Alcohol & Other Drugs

Determining if you have a substance abuse problem –or someone you know has one--can be difficult as “typical use” in college may actually be harmful.  Understanding the warning signs and dispelling myths about substance use improves access to care for students seeking help. Additionally, it also puts students, faculty, and staff in a better position to support someone who wants to abstain from alcohol and other drugs, encourage moderate alcohol use if they decide to use, and assist those who show signs of problem drinking and other drug use. 

Use vs. Abuse

No two words appear to create more confusion regarding alcohol and other drug use than the terms "use" and "abuse". Alcohol and other drug use refers to the amount (quantity) that one consumes. Alcohol and other drug use can lead to abuse when one engages in high-risk usage despite repeated negative consequences (e.g. legal, physical, psychological, medical, academic problems, etc.).

Despite common perceptions that all college students drink heavily, data from national statistics suggests that most college students drink moderately. Dartmouth's own evaluation and research team has discovered the same results. A majority of Dartmouth students drink 0-4 drinks when they party.

Clues to High-Risk Use

Peer Concerns

  • Use to get intentionally drunk/high
  • Use to avoid (or out of) boredom
  • Use to gain social acceptance
  • Miss class due to the effects of drugs/alcohol
  • Sleep through class
  • Experience a change in attitude either when using or sober (e.g. belligerent, argumentative)
  • Change in mood either when using or sober (e.g. mood swings, irritability, etc.)
  • Experience black outs (forget things that happen while using)
  • Experience passing out (difficult to arouse)
  • Use alcohol or drugs to decrease anxiety and be able to talk/dance more easily at parties
  • Express suicidal ideation when using
  • Preload before parties (consume alcohol and other drugs before "going out" to gain "optimal buzz")
  • Engage in numerous sexual encounters while intoxicated
  • Dump friends who express concern about usage
  • Use to avoid thinking about problems
  • Has high tolerance
  • Drive while using and/or rides in a car with someone who is using

Faculty Concerns

  • Poor class attendance
  • Sudden change in attitude (e.g. neglecting academic studies)
  • Inattentive in class (e.g. avoids class discussions and tardiness)
  • Erratic behavior (e.g. mood swings)
  • Missing deadlines for assignments
  • Making excuses
  • Poor grooming
  • Writing assignments that focus on substance use and seem to be autobiographical

One sign doesn't mean that a problem exists. However, the accumulation of two or more signs increases the likelihood that a problem exists.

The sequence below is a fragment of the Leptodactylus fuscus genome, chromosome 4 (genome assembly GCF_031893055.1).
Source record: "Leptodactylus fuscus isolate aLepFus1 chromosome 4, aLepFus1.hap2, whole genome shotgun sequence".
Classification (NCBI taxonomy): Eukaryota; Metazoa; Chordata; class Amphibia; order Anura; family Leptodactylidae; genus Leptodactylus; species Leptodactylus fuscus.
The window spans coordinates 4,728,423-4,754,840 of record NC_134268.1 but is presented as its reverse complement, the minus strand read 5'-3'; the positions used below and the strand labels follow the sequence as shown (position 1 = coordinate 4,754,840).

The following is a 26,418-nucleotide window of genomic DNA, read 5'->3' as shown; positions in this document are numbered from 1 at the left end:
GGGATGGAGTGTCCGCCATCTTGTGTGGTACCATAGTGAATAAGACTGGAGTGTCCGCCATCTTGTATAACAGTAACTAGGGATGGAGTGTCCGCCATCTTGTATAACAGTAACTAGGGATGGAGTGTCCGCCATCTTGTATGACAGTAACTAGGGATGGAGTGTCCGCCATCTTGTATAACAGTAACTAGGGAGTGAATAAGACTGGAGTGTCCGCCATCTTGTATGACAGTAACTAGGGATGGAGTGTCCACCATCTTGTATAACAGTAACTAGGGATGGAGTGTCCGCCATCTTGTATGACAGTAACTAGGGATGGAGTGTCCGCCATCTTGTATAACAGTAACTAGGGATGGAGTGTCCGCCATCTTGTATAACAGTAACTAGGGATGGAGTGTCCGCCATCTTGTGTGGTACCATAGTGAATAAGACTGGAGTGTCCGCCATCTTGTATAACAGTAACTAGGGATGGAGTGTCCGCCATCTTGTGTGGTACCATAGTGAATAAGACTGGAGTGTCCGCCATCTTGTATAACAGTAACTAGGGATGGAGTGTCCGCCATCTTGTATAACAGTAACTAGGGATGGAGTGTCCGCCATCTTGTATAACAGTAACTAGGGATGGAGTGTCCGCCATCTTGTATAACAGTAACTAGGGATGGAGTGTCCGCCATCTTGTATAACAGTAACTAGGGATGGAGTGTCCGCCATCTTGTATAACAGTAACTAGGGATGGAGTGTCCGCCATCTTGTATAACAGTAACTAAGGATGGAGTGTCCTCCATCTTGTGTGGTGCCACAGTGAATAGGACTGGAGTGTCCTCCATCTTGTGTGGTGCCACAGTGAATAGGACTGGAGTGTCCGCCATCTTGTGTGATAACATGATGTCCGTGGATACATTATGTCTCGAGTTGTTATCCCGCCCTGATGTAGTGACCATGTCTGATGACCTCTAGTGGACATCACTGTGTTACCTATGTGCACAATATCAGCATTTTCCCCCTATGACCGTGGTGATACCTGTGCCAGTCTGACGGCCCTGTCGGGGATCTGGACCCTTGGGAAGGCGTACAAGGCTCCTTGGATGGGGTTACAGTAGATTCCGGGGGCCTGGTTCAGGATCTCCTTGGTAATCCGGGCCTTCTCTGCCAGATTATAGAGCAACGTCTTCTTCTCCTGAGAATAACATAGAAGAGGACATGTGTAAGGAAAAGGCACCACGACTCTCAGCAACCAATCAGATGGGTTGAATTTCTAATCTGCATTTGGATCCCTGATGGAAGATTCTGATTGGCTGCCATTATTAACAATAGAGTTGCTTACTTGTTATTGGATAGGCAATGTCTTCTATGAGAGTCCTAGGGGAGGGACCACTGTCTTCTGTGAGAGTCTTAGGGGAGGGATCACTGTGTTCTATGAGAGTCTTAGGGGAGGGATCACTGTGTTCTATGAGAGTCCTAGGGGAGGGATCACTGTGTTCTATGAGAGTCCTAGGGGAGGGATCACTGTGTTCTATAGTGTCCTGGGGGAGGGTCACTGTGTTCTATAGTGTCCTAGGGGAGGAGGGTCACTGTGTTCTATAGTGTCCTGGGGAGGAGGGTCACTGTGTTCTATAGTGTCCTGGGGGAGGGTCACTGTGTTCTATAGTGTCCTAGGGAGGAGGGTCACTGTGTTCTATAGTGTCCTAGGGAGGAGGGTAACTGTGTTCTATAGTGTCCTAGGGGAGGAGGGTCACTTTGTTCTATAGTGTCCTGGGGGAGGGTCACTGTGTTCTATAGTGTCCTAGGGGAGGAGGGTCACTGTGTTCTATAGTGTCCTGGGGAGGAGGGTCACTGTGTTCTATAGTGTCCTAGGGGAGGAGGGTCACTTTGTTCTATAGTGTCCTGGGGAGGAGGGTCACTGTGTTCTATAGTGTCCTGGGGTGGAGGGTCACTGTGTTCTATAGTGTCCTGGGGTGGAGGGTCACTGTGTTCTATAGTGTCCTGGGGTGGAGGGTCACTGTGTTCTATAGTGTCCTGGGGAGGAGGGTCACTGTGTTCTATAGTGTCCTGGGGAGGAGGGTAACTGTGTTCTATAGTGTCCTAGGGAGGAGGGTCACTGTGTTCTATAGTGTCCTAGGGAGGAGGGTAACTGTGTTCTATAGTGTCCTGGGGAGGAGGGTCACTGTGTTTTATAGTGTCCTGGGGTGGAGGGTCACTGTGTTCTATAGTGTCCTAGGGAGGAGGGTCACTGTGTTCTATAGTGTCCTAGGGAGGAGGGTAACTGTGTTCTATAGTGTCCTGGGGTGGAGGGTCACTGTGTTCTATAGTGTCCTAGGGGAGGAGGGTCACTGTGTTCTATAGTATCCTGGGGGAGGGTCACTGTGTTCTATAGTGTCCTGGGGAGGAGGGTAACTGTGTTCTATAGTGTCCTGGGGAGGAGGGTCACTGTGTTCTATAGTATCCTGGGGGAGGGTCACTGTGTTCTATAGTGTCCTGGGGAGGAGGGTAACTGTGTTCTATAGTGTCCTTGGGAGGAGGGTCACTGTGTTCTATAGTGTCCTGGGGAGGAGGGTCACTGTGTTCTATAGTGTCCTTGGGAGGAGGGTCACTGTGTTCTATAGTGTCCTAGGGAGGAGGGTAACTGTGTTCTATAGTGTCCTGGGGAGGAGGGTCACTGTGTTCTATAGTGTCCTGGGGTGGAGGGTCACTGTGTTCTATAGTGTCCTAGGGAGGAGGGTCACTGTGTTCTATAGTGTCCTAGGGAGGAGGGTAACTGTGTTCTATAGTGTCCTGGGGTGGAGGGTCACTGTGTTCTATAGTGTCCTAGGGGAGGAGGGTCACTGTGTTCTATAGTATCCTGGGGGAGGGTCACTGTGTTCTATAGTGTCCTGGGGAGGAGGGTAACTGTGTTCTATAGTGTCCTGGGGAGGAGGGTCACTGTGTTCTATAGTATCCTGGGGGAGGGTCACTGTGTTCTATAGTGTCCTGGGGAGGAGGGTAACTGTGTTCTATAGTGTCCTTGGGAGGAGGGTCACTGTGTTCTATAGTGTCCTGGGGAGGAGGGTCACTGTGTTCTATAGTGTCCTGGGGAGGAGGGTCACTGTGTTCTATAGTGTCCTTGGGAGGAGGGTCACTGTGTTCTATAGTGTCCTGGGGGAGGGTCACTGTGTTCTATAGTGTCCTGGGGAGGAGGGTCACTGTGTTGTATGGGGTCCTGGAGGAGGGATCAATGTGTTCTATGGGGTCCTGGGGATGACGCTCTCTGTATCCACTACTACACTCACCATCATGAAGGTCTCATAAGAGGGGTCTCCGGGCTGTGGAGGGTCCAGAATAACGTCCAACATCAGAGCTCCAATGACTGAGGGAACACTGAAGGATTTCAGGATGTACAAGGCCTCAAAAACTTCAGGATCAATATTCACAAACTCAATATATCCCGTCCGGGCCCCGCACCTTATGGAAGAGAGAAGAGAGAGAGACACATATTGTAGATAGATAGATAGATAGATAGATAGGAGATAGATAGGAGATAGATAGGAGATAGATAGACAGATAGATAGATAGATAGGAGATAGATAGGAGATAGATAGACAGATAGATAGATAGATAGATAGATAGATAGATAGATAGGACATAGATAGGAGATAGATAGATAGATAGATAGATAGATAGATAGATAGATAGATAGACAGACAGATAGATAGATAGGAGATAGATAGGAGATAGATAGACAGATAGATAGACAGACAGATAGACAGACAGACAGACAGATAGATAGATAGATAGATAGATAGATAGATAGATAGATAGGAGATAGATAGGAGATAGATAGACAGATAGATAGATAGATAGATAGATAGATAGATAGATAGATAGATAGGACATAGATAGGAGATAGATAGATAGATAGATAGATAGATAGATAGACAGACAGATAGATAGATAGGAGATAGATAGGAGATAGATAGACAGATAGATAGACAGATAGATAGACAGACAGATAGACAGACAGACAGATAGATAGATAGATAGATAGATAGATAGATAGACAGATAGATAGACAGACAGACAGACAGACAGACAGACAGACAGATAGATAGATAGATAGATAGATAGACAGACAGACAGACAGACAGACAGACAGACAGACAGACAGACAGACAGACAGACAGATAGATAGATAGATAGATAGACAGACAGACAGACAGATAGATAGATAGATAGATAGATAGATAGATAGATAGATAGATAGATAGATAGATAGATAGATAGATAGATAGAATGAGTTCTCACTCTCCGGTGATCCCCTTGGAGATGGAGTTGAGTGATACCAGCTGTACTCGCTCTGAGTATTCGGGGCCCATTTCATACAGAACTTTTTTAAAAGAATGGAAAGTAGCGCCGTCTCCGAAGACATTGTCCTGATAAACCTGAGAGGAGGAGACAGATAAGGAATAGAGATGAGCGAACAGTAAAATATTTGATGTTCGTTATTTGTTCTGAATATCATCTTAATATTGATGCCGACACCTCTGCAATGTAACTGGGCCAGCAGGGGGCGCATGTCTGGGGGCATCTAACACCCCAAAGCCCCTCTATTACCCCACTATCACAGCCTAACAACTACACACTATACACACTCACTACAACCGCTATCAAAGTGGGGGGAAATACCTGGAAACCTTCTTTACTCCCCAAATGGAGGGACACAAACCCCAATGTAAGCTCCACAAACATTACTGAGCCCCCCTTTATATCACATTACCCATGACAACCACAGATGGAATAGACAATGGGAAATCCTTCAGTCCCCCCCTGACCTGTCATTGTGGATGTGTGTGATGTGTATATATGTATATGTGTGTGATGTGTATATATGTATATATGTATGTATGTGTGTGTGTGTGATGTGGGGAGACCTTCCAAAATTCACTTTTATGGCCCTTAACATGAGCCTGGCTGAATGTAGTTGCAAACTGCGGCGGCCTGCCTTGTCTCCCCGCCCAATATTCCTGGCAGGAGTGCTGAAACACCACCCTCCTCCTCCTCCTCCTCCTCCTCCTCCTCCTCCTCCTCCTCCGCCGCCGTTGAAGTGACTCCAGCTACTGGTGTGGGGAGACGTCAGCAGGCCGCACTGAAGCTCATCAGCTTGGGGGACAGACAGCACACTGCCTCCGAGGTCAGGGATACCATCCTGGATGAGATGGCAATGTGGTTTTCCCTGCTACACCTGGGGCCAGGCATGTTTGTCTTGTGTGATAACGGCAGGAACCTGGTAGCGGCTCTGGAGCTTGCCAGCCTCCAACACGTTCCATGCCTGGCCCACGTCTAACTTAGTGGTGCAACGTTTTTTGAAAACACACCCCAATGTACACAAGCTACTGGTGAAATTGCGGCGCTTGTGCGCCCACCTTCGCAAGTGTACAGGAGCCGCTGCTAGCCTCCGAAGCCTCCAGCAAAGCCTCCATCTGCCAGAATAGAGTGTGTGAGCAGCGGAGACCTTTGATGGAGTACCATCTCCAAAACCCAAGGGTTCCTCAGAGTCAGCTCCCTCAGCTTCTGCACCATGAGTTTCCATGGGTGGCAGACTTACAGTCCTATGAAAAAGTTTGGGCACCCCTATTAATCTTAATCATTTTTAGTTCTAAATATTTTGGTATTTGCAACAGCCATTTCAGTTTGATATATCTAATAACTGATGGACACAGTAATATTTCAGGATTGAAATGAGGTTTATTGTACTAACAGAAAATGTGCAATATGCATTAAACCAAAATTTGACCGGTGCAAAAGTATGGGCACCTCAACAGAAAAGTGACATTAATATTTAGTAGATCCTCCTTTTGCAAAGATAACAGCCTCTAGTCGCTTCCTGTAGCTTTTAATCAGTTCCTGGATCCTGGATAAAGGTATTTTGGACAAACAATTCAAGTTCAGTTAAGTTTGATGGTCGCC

Treatment Options

The first step to seeking treatment at the Counseling Center is an assessment. An assessment is a structured interview designed to collect data about substance use and general mental health. After the assessment is completed, the client and clinician will discuss treatment options. Treatment options may include:

  • Individual Counseling: One-on-one short-term counseling sessions designed to help student explore issues related to alcohol and other drug use.
  • Group Therapy: A non-AA group designed to help students examine their relationship with alcohol and/or other drugs. Group topics include abstinence, peer pressure, intoxication, binge drinking, and health related risks. To learn more about group therapy call the Counseling Center at (603) 646-9442.

Appointments

To schedule an appointment for yourself or to talk to a counselor about a concern for a student, please call the Counseling Center at 603-646-9442.

Office Hours:

  • Fall, Winter, Spring Terms: Monday-Friday 8:00am - 4:30pm
     
  • Summer Term and Term Breaks: Monday-Friday 8:00am - 4:00pm

Crisis Counseling Hours:

The Counseling Center offers 24-hour crisis counseling for enrolled students or for those who are concerned about an enrolled student.

  • During Regular Business Hours: Call (603) 646-9442 and ask to speak with the counselor on-call or come to the Counseling Center on the second floor of Dick's House. Please inform our administrative staff that you have an urgent concern.
     
  • After Regular Business Hours: The counselor On-Call can be reached by calling Dick's House Inpatient Department (IPD) at (603) 646-9440 (Fall, Winter, Spring terms) or by calling Safety and Security at (603) 646-3333 (Summer term and term breaks).

How to Help

If you know a student who exhibits any of the signs listed under 'Clues to High-Risk Use', you can help by doing the following:

  • Talk to student when they are sober
  • Relay concerns and avoid judging
  • Describe to student specific behavior you have observed
  • Talk to student about potential and actual consequences of behavior
  • Talk to student in group format, if one or more persons express concern
  • Contact Health Resources and/or the Counseling Center for tips on how to intervene
  • Provide student with campus resources (names, phone numbers, places, etc.)
  • Adapted from "Making the Link-Faculty and Prevention" The Higher Education Center for Alcohol and Other Drug Prevention

When to Contact Emergency Services

If a person who has been using shows any one of these signs....

  • Difficult to arouse
  • Shallow breathing
  • Uncontrollable vomiting
  • Cold, clammy skin
  • Fever or chills
  • Skin that is blue under finger nails
  • An intent on driving while using
  • Combativeness and belligerence

Do not wait! Call 911 or Safety & Security at 603-646-3333.